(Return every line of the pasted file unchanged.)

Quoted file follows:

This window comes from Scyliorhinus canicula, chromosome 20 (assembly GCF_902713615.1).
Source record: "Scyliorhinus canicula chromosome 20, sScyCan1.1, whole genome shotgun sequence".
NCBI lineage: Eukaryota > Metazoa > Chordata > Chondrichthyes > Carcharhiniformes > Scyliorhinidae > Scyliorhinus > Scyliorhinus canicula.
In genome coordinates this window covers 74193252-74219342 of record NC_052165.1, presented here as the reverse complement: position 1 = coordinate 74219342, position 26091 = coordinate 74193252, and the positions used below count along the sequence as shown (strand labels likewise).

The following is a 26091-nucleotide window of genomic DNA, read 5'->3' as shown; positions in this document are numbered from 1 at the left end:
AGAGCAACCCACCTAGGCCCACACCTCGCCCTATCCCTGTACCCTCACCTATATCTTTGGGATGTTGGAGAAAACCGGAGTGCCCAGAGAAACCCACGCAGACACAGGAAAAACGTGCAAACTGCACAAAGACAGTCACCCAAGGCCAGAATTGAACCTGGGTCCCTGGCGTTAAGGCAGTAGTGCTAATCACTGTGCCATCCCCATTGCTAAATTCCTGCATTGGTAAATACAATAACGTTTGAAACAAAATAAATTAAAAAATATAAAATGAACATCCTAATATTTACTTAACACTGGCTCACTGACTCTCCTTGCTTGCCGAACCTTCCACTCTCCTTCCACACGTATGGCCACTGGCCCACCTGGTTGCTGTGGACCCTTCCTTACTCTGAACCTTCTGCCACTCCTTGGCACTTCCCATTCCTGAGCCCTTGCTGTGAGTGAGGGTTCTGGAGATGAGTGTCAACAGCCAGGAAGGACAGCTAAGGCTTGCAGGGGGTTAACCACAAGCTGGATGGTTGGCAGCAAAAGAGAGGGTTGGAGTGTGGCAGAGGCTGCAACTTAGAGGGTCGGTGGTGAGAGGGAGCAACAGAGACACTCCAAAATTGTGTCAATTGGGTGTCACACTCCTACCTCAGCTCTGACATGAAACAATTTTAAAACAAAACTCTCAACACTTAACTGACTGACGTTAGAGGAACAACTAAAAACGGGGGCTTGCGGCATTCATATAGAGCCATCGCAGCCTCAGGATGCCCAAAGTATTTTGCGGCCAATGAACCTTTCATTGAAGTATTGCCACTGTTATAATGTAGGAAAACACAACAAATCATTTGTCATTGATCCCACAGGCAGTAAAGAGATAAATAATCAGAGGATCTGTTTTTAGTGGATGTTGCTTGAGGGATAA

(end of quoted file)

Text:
This window comes from Scyliorhinus canicula, chromosome 20 (assembly GCF_902713615.1).
Source record: "Scyliorhinus canicula chromosome 20, sScyCan1.1, whole genome shotgun sequence".
NCBI lineage: Eukaryota > Metazoa > Chordata > Chondrichthyes > Carcharhiniformes > Scyliorhinidae > Scyliorhinus > Scyliorhinus canicula.
In genome coordinates this window covers 74193252-74219342 of record NC_052165.1, presented here as the reverse complement: position 1 = coordinate 74219342, position 26091 = coordinate 74193252, and the positions used below count along the sequence as shown (strand labels likewise).

The following is a 26091-nucleotide window of genomic DNA, read 5'->3' as shown; positions in this document are numbered from 1 at the left end:
AGAGCAACCCACCTAGGCCCACACCTCGCCCTATCCCTGTACCCTCACCTATATCTTTGGGATGTTGGAGAAAACCGGAGTGCCCAGAGAAACCCACGCAGACACAGGAAAAACGTGCAAACTGCACAAAGACAGTCACCCAAGGCCAGAATTGAACCTGGGTCCCTGGCGTTAAGGCAGTAGTGCTAATCACTGTGCCATCCCCATTGCTAAATTCCTGCATTGGTAAATACAATAACGTTTGAAACAAAATAAATTAAAAAATATAAAATGAACATCCTAATATTTACTTAACACTGGCTCACTGACTCTCCTTGCTTGCCGAACCTTCCACTCTCCTTCCACACGTATGGCCACTGGCCCACCTGGTTGCTGTGGACCCTTCCTTACTCTGAACCTTCTGCCACTCCTTGGCACTTCCCATTCCTGAGCCCTTGCTGTGAGTGAGGGTTCTGGAGATGAGTGTCAACAGCCAGGAAGGACAGCTAAGGCTTGCAGGGGGTTAACCACAAGCTGGATGGTTGGCAGCAAAAGAGAGGGTTGGAGTGTGGCAGAGGCTGCAACTTAGAGGGTCGGTGGTGAGAGGGAGCAACAGAGACACTCCAAAATTGTGTCAATTGGGTGTCACACTCCTACCTCAGCTCTGACATGAAACAATTTTAAAACAAAACTCTCAACACTTAACTGACTGACGTTAGAGGAACAACTAAAAACGGGGGCTTGCGGCATTCATATAGAGCCATCGCAGCCTCAGGATGCCCAAAGTATTTTGCGGCCAATGAACCTTTCATTGAAGTATTGCCACTGTTATAATGTAGGAAAACACAACAAATCATTTGTCATTGATCCCACAGGCAGTAAAGAGATAAATAATCAGAGGATCTGTTTTTAGTGGATGTTGCTTGAGGGATAA